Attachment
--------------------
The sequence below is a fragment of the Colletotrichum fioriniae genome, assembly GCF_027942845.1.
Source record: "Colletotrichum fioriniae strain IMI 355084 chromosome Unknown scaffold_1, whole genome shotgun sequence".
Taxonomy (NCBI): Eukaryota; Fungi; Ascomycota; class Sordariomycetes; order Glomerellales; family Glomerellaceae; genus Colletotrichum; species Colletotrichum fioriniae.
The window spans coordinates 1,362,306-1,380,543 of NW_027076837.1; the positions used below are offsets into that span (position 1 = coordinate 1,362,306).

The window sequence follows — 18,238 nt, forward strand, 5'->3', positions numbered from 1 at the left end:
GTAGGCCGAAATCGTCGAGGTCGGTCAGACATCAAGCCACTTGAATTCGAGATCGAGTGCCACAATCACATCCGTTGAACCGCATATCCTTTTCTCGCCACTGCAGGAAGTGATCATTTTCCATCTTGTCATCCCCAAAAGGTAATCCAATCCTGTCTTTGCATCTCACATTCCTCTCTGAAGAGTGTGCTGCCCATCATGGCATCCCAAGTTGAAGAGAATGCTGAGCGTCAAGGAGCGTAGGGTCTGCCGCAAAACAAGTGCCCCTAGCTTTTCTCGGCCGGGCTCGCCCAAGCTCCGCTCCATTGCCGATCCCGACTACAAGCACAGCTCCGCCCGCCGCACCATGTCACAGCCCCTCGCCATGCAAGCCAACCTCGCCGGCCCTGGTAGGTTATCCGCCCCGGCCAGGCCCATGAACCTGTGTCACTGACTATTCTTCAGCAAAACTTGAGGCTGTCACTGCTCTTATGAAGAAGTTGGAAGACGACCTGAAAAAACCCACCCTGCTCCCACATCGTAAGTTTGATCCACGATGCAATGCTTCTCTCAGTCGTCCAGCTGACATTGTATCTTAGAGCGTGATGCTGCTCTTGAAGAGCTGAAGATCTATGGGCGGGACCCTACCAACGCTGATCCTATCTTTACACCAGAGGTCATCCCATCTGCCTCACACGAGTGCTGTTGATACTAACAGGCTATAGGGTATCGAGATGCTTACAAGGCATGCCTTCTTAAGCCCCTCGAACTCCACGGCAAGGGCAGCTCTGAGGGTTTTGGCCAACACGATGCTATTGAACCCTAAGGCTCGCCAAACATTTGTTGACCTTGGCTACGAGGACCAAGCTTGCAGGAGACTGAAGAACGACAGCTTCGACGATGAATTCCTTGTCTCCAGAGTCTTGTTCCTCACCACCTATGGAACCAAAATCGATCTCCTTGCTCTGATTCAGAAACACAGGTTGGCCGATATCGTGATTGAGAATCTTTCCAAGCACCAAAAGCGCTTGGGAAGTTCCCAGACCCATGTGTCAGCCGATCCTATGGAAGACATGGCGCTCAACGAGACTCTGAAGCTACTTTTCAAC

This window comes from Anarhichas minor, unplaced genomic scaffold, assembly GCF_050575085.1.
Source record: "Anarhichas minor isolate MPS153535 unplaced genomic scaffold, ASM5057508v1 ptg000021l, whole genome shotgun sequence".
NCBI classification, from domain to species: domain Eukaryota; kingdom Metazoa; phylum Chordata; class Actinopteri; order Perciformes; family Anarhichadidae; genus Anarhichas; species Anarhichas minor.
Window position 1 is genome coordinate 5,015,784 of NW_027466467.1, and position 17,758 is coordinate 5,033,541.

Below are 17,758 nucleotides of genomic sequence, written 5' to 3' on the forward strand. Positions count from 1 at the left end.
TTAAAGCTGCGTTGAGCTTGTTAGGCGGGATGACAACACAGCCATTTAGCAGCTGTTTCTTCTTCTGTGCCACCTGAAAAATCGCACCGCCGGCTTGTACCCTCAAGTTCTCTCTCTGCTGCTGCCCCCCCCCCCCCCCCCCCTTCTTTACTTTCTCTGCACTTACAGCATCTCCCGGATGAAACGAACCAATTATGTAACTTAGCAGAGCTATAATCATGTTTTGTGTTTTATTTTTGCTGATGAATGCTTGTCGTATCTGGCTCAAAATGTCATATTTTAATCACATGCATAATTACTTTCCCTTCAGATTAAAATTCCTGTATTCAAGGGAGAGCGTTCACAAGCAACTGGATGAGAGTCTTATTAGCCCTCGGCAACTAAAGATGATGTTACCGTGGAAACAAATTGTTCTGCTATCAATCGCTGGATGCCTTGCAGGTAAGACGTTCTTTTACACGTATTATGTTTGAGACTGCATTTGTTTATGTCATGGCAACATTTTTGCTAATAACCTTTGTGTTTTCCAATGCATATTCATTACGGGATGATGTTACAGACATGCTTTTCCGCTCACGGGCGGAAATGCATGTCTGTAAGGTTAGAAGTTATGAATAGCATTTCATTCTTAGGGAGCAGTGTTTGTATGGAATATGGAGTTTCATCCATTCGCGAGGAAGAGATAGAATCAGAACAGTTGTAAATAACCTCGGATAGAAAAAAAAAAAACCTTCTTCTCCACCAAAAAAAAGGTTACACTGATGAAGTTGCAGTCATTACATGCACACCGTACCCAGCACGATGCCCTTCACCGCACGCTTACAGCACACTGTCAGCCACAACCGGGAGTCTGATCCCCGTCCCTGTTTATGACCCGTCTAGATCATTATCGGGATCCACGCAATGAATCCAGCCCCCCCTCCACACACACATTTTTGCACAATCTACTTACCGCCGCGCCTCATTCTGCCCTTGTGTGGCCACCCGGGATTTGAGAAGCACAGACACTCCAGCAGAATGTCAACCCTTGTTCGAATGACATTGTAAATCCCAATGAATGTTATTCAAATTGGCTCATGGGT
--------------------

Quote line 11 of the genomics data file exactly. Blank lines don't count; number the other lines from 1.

Below are 17,758 nucleotides of genomic sequence, written 5' to 3' on the forward strand. Positions count from 1 at the left end.